Smugglers Target Ethiopian, Somali Teens for Deadly Trip to Yemen
Despite being seven months pregnant, Mesno Taha left her home in Harerge, Ethiopia to find peace and a better future. She trekked to the Somali zone of Ethiopia, crossed the border into Somalia and paid to board a boat bound for Yemen.
After traveling 18 hours at sea, she ended up near the shore of the war-torn country.
Taha said that she and over 100 other migrants aboard were told that they had arrived at their destination, despite still being at sea. Armed smugglers forced Taha to jump off the boat into the choppy water while its engine continued to run.
"They were beating us. They were pulling the women by their hair and pushing them around. We were holding hands with the two women whom we [later] buried," Taha told VOA's Afaan Oromoo service by phone last week. "He grabbed the three of us and pushed us. The two of them died, and I survived with the grace of God."
Smugglers intentionally pushed people
In separate incidents on August 8 and 9, smugglers forced about 300 people from their boats as they approached the coast of Shabwa, Yemen on the Arabian Sea. The migrants were from Ethiopia and Somalia. Several dozen migrants drowned and dozens more remain missing. Shortly after the first incident, staff from the U.N.'s International Organization for Migration found shallow graves of 29 migrants on a nearby beach.
The smugglers pushed some of them into the sea at gunpoint. Some survivors reported that the smugglers feared being arrested by Yemeni authorities.
"If the Yemeni air force sees them, they wouldn't let them go. So, after they get what they want, they don't have sympathy for people. They throw people as they wish, like objects," said Jemal Kebelo Guracha, a witness who spoke to VOA's Amharic service.
Most of the people aboard were children. Sayo Ahmed, a 17-year-old orphan, traveled from Ethiopia and found herself in one of the two boats. Ahmed hadn't seen her brother for months after Ethiopian authorities arrested him, so she took the risk of fleeing.
"I don't have a father or a mother. I have one brother, and the government took him for participating in protests. We don't know where he is, and then I gave up and decided to leave my country," she told VOA's Afaan Oromoo service.
Olivia Headon, spokeswoman for the IOM, says that Ahmed was one of the many teenagers in the two boats. This fact is "shocking," Headon told VOA, because "the average age of these Somali and Ethiopian migrants was approximately 16. They are children."
Extortion, rape and forced at gunpoint
The incidents off the coast of Shabwa illustrate the tactics smugglers use to protect themselves while jeopardizing migrants' lives.
Smugglers use false promises and intimidation to convince refugees and migrants, many of whom are children, to travel in dangerous, unpredictable circumstances. Then, smugglers load them on rickety vessels, often without lifejackets or adequate hydration.
Smugglers abuse migrants to maintain control and maximize profits. "People are being abused and raped en route so that their families will pay more...Some people are paying as little as $100 U.S., but then en route they are tortured, they are abused, their families are made aware of this and are forced to pay $1,000 or to $2,000 more," Headon said.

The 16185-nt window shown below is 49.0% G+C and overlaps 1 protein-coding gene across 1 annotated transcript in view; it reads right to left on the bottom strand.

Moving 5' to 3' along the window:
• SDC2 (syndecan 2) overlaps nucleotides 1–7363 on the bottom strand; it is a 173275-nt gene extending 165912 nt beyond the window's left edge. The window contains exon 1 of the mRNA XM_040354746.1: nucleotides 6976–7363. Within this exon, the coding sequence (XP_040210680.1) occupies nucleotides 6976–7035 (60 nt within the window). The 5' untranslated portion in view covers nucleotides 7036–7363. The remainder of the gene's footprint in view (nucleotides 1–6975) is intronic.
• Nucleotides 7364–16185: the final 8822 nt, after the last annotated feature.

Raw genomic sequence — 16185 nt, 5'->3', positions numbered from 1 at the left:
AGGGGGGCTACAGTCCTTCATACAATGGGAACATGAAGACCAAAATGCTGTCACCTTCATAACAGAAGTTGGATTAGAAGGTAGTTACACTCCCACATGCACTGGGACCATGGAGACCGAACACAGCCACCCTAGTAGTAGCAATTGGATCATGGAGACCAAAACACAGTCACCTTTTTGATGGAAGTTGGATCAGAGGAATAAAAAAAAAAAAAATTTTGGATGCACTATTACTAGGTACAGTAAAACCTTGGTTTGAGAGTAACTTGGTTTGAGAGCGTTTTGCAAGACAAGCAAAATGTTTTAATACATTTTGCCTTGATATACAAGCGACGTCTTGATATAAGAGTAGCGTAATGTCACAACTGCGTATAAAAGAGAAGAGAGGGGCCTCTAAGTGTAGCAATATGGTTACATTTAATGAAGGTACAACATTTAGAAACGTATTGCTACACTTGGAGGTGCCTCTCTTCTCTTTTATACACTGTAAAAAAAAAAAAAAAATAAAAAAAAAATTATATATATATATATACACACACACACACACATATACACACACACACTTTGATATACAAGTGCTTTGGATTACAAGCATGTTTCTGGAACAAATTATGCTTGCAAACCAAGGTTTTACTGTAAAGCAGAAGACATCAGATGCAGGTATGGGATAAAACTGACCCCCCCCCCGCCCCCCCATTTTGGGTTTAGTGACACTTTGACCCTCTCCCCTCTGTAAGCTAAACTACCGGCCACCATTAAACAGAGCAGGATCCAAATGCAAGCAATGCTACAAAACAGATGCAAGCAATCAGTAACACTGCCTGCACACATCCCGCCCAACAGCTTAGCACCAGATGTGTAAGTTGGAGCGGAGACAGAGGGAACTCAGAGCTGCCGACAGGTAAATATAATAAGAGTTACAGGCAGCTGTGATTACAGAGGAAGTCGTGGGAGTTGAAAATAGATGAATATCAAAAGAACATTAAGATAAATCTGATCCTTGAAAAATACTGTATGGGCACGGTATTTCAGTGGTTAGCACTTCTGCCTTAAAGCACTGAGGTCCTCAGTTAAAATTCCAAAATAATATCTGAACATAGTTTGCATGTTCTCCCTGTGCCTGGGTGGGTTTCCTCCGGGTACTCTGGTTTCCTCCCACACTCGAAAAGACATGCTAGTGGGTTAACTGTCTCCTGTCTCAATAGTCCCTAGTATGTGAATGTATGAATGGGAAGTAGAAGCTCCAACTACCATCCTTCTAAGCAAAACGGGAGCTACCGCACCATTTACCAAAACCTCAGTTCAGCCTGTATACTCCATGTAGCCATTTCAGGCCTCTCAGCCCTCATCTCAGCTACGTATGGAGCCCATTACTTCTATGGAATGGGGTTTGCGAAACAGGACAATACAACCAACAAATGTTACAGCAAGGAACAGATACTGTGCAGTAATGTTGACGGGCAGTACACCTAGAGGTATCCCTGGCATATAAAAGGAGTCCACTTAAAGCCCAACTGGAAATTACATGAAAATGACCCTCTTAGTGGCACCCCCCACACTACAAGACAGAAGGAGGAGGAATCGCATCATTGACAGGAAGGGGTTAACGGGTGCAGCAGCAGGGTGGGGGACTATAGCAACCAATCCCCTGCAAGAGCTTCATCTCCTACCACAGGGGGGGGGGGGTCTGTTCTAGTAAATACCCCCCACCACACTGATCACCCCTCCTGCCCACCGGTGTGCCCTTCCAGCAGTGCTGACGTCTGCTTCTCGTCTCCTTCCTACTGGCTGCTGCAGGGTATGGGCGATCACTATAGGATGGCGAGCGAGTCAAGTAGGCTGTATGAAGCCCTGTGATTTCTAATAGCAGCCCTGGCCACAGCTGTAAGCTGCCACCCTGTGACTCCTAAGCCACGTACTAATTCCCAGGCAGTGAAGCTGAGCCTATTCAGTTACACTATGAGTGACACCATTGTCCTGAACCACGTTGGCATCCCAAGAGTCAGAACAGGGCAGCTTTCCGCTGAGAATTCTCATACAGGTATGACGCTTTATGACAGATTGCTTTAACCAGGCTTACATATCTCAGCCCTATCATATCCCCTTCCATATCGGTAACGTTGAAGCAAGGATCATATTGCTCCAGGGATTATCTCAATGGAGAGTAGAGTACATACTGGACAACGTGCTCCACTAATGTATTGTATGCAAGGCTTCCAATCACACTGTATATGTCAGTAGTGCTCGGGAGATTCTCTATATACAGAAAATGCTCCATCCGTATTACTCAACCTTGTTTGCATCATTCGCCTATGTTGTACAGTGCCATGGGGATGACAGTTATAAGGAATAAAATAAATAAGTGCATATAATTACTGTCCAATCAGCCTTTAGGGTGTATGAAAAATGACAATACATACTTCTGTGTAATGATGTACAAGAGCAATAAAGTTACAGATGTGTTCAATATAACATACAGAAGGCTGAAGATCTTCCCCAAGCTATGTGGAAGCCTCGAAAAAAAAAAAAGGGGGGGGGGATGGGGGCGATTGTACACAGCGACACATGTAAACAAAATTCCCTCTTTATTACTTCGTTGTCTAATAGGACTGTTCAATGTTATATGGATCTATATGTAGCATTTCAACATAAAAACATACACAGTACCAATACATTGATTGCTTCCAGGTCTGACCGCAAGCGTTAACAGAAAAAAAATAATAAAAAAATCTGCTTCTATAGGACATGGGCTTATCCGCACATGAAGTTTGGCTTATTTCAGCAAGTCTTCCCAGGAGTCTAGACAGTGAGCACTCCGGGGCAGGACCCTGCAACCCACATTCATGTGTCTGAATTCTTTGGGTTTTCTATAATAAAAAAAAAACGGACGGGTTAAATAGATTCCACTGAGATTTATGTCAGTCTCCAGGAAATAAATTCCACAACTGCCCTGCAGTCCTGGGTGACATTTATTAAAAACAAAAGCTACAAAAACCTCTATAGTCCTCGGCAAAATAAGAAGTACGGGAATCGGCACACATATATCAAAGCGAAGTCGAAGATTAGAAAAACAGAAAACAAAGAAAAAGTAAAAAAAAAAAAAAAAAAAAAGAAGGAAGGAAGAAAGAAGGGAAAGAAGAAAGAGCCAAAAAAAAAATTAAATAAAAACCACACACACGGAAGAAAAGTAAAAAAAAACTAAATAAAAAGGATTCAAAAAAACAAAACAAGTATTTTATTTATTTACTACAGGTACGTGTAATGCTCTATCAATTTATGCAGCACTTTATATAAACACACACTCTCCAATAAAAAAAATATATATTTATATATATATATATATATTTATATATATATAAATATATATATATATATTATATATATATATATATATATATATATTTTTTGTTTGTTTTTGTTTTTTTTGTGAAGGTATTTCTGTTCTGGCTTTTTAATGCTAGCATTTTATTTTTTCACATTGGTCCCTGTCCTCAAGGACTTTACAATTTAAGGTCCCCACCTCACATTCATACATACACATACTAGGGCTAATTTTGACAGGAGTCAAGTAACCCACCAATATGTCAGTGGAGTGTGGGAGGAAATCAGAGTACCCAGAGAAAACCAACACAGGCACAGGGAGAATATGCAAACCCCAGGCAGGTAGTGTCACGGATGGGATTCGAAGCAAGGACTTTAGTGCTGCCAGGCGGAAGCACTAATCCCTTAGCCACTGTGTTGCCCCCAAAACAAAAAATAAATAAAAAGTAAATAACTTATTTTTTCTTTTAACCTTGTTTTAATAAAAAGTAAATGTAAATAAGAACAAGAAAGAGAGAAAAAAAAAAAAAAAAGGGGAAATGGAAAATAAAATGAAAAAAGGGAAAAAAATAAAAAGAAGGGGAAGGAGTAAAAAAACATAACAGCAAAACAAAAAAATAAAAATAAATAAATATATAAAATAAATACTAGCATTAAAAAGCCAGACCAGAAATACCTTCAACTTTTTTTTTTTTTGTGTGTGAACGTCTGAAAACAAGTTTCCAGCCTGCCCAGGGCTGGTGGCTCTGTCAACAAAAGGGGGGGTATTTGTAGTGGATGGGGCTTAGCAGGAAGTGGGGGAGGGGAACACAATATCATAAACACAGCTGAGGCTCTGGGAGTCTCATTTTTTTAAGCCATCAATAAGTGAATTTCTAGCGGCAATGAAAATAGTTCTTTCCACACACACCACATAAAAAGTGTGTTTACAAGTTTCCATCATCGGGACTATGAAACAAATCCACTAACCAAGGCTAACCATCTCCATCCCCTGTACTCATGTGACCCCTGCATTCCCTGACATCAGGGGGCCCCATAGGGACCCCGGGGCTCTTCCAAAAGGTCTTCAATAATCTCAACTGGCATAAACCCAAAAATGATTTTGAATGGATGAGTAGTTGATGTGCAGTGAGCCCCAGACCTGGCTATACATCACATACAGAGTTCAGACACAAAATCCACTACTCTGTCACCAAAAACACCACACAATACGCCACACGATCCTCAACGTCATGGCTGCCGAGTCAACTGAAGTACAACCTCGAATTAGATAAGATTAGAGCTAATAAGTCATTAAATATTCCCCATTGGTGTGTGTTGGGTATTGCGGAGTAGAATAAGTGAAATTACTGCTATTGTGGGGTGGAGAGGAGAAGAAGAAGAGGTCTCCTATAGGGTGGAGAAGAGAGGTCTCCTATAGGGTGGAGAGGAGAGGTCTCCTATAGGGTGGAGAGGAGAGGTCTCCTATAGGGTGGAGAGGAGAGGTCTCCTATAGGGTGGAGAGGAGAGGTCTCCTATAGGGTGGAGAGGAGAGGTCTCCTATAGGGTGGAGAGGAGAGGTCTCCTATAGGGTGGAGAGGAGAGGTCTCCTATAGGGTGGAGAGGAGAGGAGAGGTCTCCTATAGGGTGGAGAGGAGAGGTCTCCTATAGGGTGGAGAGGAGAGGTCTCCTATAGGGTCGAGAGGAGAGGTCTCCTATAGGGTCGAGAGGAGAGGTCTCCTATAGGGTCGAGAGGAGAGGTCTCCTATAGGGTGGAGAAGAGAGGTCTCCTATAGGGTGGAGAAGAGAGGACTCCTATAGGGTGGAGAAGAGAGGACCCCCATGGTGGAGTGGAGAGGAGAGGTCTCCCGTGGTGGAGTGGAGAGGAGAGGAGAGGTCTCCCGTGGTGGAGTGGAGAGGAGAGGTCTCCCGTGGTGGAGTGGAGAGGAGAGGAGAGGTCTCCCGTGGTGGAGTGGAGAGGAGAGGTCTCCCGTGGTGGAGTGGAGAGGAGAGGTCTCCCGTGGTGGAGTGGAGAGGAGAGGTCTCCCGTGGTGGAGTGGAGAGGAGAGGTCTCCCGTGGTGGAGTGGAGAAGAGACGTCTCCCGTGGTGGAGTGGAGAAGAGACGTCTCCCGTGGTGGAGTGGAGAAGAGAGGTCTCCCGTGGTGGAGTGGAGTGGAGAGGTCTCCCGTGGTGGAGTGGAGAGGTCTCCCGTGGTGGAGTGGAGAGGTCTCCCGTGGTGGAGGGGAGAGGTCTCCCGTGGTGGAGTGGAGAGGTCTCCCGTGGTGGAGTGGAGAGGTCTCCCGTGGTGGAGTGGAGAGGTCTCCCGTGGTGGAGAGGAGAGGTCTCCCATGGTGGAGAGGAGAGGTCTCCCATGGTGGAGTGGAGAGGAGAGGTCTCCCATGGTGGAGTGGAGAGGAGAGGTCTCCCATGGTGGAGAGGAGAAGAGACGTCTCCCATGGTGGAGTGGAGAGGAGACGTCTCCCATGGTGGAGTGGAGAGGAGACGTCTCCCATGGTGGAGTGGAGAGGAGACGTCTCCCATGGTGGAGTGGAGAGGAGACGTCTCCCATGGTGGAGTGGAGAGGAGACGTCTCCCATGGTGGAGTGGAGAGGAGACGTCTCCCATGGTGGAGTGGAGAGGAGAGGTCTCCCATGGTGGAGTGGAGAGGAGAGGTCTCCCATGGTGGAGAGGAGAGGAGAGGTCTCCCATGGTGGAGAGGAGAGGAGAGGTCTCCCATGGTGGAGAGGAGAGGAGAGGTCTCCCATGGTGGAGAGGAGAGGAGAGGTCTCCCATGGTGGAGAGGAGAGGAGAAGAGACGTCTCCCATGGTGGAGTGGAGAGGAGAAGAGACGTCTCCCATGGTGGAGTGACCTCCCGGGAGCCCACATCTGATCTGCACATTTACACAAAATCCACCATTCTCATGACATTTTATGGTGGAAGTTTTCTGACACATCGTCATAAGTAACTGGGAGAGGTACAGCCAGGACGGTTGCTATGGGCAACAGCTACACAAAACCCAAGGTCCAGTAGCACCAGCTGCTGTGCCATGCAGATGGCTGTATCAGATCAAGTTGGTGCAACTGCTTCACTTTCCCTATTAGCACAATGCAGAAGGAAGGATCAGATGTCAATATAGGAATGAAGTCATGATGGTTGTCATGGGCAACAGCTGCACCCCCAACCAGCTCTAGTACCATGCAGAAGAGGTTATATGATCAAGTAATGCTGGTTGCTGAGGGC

‘Better to die traveling'
Despite disease, war and famine-like conditions, Yemen has become a popular layover for African migrants traveling to Saudi Arabia and other Gulf states. "When you ask them if they knew that there is war in this country, they say it is better to die traveling instead of sitting where we were," Guracha said. Last year, more than 117,000 people arrived in Yemen, according to the UNHCR. This year, over 50,000 people, most of whom are children from Ethiopia and Somalia, reached Yemen via the Gulf of Aden or the Red Sea, according to estimates from the IOM.
Searching for peace
Poverty, famine, conflict, disease and civil unrest force young people in Ethiopia and Somalia from their homes, sometimes at the request of their parents. These parents hope their children can escape, find employment, and send money back home. In other cases, young people's family members have died or been imprisoned, leaving little reason for them to remain in their homes. Taha said she left her home because her husband is in prison, and she has no children. She said he was jailed during protests by Ethiopia's Oromo ethnic group advocating for land rights and equal political representation.
"It's been two months since my husband has been imprisoned due to the protests. Ethiopian authorities pressured me to tell them what type of political agenda he has, and I left because of that," Taha said. "They continuously asked me questions and threatened me. There was even a time when they slapped me. We don't know why my husband is arrested. We couldn't find him in any of the prisons. He could be dead. His name is Hassan Jamal and his parents couldn't find him after searching."
Those migrants who survived the perilous journey to Yemen looked after one another and buried those who had died. Mohammed Abdiker, IOM's director of operations and emergencies, wrote about the migrants' care for one another in a recent post.
"The sight of some 50 bodies buried in shallow graves, rapidly dug by the young hands of the distraught survivors in an attempt to bring some dignity to their dead companions was also deeply shocking to our team."